This early medieval monastic site is certainly worth a visit and has the remains of a fine round tower, a medieval church and an interesting high cross. You can discover more about this site on my blog here.

You’ll find Kells Priory about 15km south of Kilkenny city, near the village of Kells, well signposted off the R697, there is a carpark but please be advised that you must cross a large [often mucky] field to access the site so do wear comfortable footwear.

Darby’s Bed, Co Limerick 

Darby’s Bed (also known as Duntryleague Passage Tomb), is the remains of a passage tomb, situated near the summit of a steep hill just outside the village of Galbally in Co Limerick. We visited the site in November, and found it to be a really tranquil and atmospheric spot.

The tomb probably dates to around 3000BC, and was once covered by a stone cairn or earthen mound. All that remains visible today are large upright stones known as orthostats that once lined the passageway and the capped chamber of the passage tomb. The entrance to the tomb faces north-west, possibly in alignment with the sunset at midsummer. Though the planted forest obscures much of the view, it is clear that this tomb once had spectacular views over the landscape.

The Neolithic tomb is steeped with legends and folklore, and the tragic lovers Diarmuid and Gráinne are said to have sheltered for a night inside this tomb when they were fleeing Fionn Mac Cumhaill.

From Galbally village square, head northwest and follow the signpost marked Duntryleague cairns and passage tomb. Follow this small road for approximately 2km and you will come to a small gravelled car park on your right with a wooden sign marked megalithic tomb. Leave your car here and follow the path up the hill. It’s around 500m to walk though it is quite a steep climb, and comfortable boots are recommended. Just keep following the path straight up and you’ll see the tomb on your left.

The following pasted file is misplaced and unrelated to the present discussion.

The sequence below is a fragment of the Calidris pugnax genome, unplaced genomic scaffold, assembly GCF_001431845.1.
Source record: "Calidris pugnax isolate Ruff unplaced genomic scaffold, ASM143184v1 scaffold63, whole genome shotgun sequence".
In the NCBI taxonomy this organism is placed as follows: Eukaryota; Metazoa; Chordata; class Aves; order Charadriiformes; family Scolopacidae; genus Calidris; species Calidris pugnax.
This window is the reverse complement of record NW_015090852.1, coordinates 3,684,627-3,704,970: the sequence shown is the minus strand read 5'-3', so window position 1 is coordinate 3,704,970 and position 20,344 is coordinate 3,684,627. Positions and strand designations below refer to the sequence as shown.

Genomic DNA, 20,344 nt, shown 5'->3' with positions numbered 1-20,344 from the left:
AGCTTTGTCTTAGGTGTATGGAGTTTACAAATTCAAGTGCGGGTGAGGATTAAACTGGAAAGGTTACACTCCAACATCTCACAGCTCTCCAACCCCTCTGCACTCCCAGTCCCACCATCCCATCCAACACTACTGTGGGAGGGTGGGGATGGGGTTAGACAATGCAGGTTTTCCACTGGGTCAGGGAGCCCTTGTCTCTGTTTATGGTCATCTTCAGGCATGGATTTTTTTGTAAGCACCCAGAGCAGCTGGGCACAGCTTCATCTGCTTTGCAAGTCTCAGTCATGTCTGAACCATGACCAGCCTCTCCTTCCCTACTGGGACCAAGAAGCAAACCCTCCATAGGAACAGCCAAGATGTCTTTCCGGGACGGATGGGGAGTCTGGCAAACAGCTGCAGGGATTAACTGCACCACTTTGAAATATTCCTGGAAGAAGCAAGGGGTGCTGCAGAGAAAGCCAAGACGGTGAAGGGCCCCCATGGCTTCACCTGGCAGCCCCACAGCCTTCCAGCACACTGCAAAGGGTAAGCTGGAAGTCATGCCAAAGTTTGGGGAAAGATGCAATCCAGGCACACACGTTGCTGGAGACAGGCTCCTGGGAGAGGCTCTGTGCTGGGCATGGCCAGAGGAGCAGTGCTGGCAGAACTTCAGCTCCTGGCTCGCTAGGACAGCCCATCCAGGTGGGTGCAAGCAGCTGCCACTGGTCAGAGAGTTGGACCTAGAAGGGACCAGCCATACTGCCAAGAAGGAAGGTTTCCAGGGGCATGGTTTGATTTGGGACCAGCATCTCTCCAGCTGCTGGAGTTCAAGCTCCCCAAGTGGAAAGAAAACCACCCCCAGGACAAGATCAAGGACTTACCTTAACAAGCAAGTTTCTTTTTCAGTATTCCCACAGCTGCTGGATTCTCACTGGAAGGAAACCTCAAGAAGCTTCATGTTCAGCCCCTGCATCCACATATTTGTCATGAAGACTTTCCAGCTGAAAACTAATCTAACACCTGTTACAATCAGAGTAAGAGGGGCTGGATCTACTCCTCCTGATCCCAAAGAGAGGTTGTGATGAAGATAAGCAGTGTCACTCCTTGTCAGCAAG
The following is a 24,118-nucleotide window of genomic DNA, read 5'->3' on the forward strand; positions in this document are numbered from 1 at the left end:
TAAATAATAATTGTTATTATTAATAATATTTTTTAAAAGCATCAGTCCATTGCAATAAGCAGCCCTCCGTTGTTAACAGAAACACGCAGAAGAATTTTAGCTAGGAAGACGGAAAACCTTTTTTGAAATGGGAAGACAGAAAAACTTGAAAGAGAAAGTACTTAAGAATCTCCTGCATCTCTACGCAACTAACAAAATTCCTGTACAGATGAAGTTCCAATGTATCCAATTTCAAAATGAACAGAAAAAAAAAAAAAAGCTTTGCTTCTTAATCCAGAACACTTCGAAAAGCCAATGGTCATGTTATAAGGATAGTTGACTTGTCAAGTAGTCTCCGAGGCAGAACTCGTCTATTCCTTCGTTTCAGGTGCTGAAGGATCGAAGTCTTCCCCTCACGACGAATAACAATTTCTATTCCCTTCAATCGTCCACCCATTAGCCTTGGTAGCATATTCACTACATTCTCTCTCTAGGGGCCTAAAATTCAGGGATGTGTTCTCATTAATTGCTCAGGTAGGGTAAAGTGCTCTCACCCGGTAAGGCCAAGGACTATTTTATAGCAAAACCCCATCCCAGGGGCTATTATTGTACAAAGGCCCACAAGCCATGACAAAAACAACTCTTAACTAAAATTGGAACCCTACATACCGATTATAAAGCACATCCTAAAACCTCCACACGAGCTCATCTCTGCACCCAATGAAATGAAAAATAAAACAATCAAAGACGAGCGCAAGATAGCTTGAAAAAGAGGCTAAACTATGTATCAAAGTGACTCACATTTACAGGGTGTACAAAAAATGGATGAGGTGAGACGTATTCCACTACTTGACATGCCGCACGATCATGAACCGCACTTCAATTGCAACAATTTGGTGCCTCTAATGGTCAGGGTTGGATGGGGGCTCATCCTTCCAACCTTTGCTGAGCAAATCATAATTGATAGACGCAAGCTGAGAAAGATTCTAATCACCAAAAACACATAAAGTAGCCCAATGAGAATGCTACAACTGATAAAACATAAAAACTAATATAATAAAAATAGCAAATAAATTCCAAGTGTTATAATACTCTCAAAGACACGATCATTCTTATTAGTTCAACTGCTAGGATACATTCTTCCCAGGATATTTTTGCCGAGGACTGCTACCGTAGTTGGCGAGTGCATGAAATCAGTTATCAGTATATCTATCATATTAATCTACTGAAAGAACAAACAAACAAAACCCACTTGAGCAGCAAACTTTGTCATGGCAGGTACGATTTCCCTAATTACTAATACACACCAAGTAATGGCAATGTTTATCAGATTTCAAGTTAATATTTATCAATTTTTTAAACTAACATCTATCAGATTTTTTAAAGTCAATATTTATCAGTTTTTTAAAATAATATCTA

If you have time there is a marked hiking route around the area. To download a free hiking route map please click here on the Visit Ballyhoura website.

  • Handy tip: If you enjoy visiting historical sites I do recommend purchasing a Heritage Card from the OPW. These cards allow access to all OPW Heritage Sites for a year, and really are exceptional value and you can save considerable money if you plan to visit a number of sites through the year. An adult card costs just €25, a senior card (60 years and over) costs €20, students (and under 18s) costs just €10, and a family card €60. You can pick up your card at any OPW fee-paying site, please see here for more information.


Fancy exploring some of Ireland’s fantastic heritage sites this weekend? Please visit my blog, Time Travel Ireland, where I have more suggestions for great places to visit.

You can also download audioguides from my website, where we have 25 guides that tell the story of Irish heritage and the majority are absolutely free to download.

Our latest free-to-download guide is The Kildare Monastic Trail that leads you to the atmospheric ruins of the ancient monasteries of Kildare. Download as a free audio-visual app (Android or ioS), please see here for a preview.

If you’d like to keep up with daily images and information about Ireland’s fantastic heritage sites please consider following Abarta Audioguides on FacebookTwitter and Instagram.

All photographs © Neil Jackman /

Read more from Neil here>